The number of e-mails attempting domain name fraud is increasing and many people receive phishing e-mails that are confusingly similar to inquiries from e.g. Chinese authorities. Below, you will find a few tips on how to identify and handle domain name fraud attempts.
The senders, who pretend to be domain name registrars, often address proprietors directly. Their e-mails state that they have received an inquiry concerning the registration of a domain name, which is identical with the proprietor’s existing domain or trademark.
The sender then provides a short deadline for the proprietor to either confirm his or her ownership or secure the domain against payment.
Example of domain name fraud #1
Dear CEO or General Manager,
Please read this letter carefully since this is an urgent case. We are an agency engaging in registering brand name and domain names. Today, our center received an application from [domain name] and they apply to register [domain name] as their brand name and some top-level domain names (.CN .HK etc).
We found the main body of domain names is same as your company name. I am not sure about the relationship between you and them.
Please tell me whether or not your company authorizes them to register names.
We are dealing with the application and we need to confirm whether you have authorized them? If you don’t authorize them, please reply me an e-mail. Looking forward to your reply.
Example of domain name fraud #2
Please forward this to your CEO, because this is urgent. Thanks!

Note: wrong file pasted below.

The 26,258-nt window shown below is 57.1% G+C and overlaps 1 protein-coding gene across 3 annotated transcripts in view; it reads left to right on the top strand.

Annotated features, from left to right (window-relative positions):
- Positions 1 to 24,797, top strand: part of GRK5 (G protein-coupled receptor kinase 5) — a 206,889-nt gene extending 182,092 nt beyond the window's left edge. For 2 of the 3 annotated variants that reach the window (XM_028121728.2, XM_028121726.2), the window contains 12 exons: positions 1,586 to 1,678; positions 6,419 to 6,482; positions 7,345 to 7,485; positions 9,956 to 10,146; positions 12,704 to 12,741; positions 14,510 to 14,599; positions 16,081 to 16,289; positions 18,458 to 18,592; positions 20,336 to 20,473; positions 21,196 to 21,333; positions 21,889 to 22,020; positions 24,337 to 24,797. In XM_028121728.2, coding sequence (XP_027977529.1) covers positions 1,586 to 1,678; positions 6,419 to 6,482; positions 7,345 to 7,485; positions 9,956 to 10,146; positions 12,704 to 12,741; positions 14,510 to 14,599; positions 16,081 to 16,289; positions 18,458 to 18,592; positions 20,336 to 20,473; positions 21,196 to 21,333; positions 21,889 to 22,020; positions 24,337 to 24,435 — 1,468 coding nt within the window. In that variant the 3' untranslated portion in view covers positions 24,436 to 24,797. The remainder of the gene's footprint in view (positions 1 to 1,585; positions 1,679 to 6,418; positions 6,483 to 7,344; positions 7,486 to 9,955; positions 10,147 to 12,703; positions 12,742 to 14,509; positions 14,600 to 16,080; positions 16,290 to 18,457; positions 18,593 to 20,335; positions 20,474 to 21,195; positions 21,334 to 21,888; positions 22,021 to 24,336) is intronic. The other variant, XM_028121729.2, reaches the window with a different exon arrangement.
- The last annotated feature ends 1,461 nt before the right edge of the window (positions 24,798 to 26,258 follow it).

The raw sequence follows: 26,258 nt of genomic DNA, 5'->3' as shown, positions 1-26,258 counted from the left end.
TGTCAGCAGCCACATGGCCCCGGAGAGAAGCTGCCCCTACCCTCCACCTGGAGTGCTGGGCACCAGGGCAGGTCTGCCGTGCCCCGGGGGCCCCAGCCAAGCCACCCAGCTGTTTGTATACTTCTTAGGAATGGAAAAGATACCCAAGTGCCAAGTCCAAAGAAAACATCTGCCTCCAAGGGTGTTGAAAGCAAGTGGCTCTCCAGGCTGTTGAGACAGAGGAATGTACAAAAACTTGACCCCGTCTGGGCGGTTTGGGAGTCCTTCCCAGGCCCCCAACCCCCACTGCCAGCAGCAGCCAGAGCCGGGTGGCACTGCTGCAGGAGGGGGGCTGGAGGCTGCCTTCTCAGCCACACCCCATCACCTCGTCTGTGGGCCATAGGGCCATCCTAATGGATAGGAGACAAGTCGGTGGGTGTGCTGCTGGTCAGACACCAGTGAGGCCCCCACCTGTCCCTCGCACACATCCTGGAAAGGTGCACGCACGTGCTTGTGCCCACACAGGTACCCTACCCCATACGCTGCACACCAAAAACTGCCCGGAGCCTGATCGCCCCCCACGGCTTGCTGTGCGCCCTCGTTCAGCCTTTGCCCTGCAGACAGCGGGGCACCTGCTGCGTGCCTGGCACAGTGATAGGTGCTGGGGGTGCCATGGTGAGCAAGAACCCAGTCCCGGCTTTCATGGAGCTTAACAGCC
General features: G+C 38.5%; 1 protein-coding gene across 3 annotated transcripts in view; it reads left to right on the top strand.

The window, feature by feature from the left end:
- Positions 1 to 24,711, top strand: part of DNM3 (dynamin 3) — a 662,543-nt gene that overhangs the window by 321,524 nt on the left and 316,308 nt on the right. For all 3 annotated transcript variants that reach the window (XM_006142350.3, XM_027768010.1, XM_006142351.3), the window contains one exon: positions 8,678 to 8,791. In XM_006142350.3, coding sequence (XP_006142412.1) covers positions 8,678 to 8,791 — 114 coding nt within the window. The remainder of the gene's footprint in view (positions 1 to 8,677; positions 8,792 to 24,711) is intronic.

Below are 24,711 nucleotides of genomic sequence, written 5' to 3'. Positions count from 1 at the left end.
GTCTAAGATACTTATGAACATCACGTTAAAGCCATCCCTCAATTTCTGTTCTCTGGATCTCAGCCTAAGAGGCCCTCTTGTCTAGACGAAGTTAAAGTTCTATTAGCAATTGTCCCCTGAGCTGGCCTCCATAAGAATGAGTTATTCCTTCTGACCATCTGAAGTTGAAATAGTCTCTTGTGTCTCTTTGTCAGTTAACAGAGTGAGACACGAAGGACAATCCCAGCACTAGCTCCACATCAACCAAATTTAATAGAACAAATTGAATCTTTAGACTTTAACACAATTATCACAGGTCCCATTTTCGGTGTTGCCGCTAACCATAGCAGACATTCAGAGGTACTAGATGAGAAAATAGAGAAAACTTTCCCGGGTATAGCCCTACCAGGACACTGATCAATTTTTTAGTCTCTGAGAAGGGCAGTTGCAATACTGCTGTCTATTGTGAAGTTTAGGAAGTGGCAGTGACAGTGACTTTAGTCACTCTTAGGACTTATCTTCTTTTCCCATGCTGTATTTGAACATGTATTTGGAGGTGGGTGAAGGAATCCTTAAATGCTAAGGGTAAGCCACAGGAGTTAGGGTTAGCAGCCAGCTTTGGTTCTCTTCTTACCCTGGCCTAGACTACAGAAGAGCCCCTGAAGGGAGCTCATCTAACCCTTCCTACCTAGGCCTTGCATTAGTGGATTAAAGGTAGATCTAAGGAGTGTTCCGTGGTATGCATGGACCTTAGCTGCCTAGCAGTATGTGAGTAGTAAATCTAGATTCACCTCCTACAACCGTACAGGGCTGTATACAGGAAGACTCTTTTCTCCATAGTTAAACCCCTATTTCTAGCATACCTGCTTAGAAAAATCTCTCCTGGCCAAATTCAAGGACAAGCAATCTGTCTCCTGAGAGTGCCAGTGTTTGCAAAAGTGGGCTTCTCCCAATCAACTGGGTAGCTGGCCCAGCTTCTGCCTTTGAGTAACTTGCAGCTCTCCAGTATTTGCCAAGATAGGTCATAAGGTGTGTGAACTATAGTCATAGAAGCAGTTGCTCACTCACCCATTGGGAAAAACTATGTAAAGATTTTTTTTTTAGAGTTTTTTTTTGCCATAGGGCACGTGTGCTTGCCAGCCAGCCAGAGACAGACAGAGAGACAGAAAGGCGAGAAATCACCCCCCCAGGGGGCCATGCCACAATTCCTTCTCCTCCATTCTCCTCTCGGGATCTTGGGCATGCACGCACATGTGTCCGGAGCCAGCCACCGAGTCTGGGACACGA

This is [name, title, company name], which is the domain name registration center in [city, country].
On [date] we received an application from [company name] requested [domain name] as their internet keyword and China (.CN) domain name [domainname].cn.
But after checking it, we find this name conflict with your company name or trademark. In order to deal with this matter better, it’s necessary to send email to you and confirm whether this company is associated with your company or not?
Tips for identifying domain name fraud
- The response deadline is always short (typically 48 hours).
- Google the domain name registrars. If the scammers are known, the internet will confirm it straight away.
- Check whether or not the domain name in question is actually registered and make sure to check the time of registration. For .com domains you can use ICANN Lookup. For .cn domains you can use CNNIC).
As a starting point, we recommend our clients to avoid responding to inquiries and avoid clicking on any links.
Inquiries like the above are a well-known form of phishing attacks. At best, the sender is trying to sell you one or more domain registrations. At worst, the sender wants to access information about people in your company, who could then be exposed to hacking.
Therefore, it is our clear recommendation that you delete e-mails such as the above without replying. Instead, if you wish to register domain names domestically and/or abroad, you should contact a reliable domain name registrar.
You are welcome to contact Plougmann Vingtoft if you have any doubts regarding a current case or want assistance regarding your domains. You can find our consultants here or send an e-mail to email@example.com.